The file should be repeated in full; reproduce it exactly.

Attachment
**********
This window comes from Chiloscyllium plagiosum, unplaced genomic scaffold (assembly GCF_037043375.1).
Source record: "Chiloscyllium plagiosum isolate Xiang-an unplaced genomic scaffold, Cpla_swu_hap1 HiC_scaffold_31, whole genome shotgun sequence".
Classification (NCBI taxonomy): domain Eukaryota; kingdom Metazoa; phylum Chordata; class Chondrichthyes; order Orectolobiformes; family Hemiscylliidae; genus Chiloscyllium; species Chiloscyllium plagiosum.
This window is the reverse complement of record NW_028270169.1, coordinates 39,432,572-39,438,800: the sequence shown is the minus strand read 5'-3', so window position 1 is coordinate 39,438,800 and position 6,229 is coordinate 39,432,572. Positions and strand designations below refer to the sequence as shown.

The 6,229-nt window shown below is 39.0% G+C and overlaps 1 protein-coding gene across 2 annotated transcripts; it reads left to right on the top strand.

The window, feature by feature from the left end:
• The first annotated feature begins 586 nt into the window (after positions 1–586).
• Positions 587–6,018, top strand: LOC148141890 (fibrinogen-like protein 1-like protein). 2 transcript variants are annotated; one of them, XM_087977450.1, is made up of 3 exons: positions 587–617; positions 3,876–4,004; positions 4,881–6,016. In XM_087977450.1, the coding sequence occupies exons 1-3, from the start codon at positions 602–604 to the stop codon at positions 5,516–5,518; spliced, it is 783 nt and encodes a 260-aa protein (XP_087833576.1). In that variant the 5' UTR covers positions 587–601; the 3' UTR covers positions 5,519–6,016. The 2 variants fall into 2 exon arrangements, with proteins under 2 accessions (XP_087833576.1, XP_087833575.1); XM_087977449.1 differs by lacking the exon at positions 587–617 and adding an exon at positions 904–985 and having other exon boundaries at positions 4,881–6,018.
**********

This window comes from Chiloscyllium plagiosum, unplaced genomic scaffold (assembly GCF_037043375.1).
Source record: "Chiloscyllium plagiosum isolate Xiang-an unplaced genomic scaffold, Cpla_swu_hap1 HiC_scaffold_31, whole genome shotgun sequence".
Classification (NCBI taxonomy): domain Eukaryota; kingdom Metazoa; phylum Chordata; class Chondrichthyes; order Orectolobiformes; family Hemiscylliidae; genus Chiloscyllium; species Chiloscyllium plagiosum.
This window is the reverse complement of record NW_028270169.1, coordinates 39,432,572-39,438,800: the sequence shown is the minus strand read 5'-3', so window position 1 is coordinate 39,438,800 and position 6,229 is coordinate 39,432,572. Positions and strand designations below refer to the sequence as shown.

The 6,229-nt window shown below is 39.0% G+C and overlaps 1 protein-coding gene across 2 annotated transcripts; it reads left to right on the top strand.

The window, feature by feature from the left end:
• The first annotated feature begins 586 nt into the window (after positions 1–586).
• Positions 587–6,018, top strand: LOC148141890 (fibrinogen-like protein 1-like protein). 2 transcript variants are annotated; one of them, XM_087977450.1, is made up of 3 exons: positions 587–617; positions 3,876–4,004; positions 4,881–6,016. In XM_087977450.1, the coding sequence occupies exons 1-3, from the start codon at positions 602–604 to the stop codon at positions 5,516–5,518; spliced, it is 783 nt and encodes a 260-aa protein (XP_087833576.1). In that variant the 5' UTR covers positions 587–601; the 3' UTR covers positions 5,519–6,016. The 2 variants fall into 2 exon arrangements, with proteins under 2 accessions (XP_087833576.1, XP_087833575.1); XM_087977449.1 differs by lacking the exon at positions 587–617 and adding an exon at positions 904–985 and having other exon boundaries at positions 4,881–6,018.